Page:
Hormone therapy uses drugs that interrupt the body's mechanisms for producing hormones, and can slow down or stop the growth of cancers that, like prostate cancer, are hormone driven. Hormone therapy is intended to keep male hormones (testosterone) from getting to prostate cancer cells, thereby stimulating them to grow and spread. There are several types of hormone therapies, and they will be outlined below. Estrogens are effective hormone treatments, but are no longer used because of unacceptable side effects.
Surgical castration or removal of the testicles is the cheapest of the hormone treatments. However, it is disfiguring and irreversible. For patients who do not mind having this done, it may be preferable if permanent hormone ablation is recommended.
Hormone Analogues (LHRH Agonist)
LHRH agonists are given in the form of a shot. These shots can be administered every one to four months depending on how much medication is given. Examples of LHRH agonists include Leuprorelin Acetate (Lupron) and Goserelin Acetate (Zoladex). These medications act on the brain (pituitary gland), and block the release of a hormone that normally would go to the testicles and stimulate them to make testosterone. The testosterone level usually drops to the same very low level that it would after castration. This treatment is sometimes called "medical castration."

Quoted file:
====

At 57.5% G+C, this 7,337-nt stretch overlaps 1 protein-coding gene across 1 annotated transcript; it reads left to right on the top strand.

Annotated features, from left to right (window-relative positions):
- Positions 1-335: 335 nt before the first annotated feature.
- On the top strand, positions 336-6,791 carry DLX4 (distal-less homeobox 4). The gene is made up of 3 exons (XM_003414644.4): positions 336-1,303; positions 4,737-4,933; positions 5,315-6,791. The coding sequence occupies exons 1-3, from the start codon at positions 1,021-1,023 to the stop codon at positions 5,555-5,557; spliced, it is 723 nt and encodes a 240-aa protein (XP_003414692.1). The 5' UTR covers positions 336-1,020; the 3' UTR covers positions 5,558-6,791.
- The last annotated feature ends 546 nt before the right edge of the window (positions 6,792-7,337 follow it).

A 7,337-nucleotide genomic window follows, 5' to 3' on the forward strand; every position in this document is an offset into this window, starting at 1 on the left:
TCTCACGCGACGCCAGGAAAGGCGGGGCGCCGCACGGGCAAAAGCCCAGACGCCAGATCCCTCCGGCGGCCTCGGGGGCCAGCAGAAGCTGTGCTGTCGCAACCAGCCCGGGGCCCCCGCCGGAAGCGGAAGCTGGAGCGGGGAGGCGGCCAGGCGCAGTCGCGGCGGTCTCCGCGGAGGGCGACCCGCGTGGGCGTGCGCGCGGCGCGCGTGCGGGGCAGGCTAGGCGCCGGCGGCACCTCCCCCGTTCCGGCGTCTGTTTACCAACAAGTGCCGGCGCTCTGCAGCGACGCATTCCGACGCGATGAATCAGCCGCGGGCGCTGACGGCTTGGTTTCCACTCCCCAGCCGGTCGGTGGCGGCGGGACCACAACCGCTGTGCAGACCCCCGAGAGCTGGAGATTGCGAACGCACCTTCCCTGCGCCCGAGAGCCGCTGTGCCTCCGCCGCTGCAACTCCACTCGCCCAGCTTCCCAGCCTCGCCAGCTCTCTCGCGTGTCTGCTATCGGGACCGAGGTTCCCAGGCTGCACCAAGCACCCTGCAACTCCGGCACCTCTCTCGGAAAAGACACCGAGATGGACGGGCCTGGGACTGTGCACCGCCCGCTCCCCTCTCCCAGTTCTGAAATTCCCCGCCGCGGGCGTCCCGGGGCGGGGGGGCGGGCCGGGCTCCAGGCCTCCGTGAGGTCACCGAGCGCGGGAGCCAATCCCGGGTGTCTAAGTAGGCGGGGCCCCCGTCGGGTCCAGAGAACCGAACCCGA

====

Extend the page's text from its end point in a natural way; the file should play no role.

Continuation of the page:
Anti-androgens are given in the form of a pill. Casodex is taken once a day. Flutamide must be taken three times each day. They block testosterone from getting to the cancer cells. In the case of castration and LHRH agonist therapy, small amounts of male hormones are still made in other organs such as the adrenal glands. Anti-androgens can stop the effects of these male hormones and, therefore, sometimes they are prescribed along with surgical or medical castration. Some patients are treated with anti-androgens alone without castration. The advantage of this is that most men can remain sexually active.
Side Effects of Hormone Therapy
Surgical and medical castration almost always causes loss of sex drive and impotence. Rarely are men sexually active and usually they do not care. Most men have hot flashes, which can be drenching and can interfere with sleep. Usually the hot flashes become less bothersome over time, but the sex drive does not come back as long as castration is in effect.
Other possible side effects include anemia, loss of bone (osteoporosis), changes in hair or skin, fatigue, loss of muscle mass, weakness, increase in body fat (usually around the waist) and breast enlargement (gynecomastia). Gynecomastia can be painful, but it can usually be prevented with tamoxifen or three radiation treatments to the breast. These treatments must be given before the breast enlargement occurs.
The anti-androgens, if given alone, have a very high probability of causing painful, enlarged breasts. It is strongly advised to give tamoxifen or breast radiation in this situation, and the treatment should be given before the anti-androgens are started. These medications can cause diarrhea or cramping. Rarely they can cause liver damage. Liver enzymes (liver function tests), a blood test, should be performed periodically.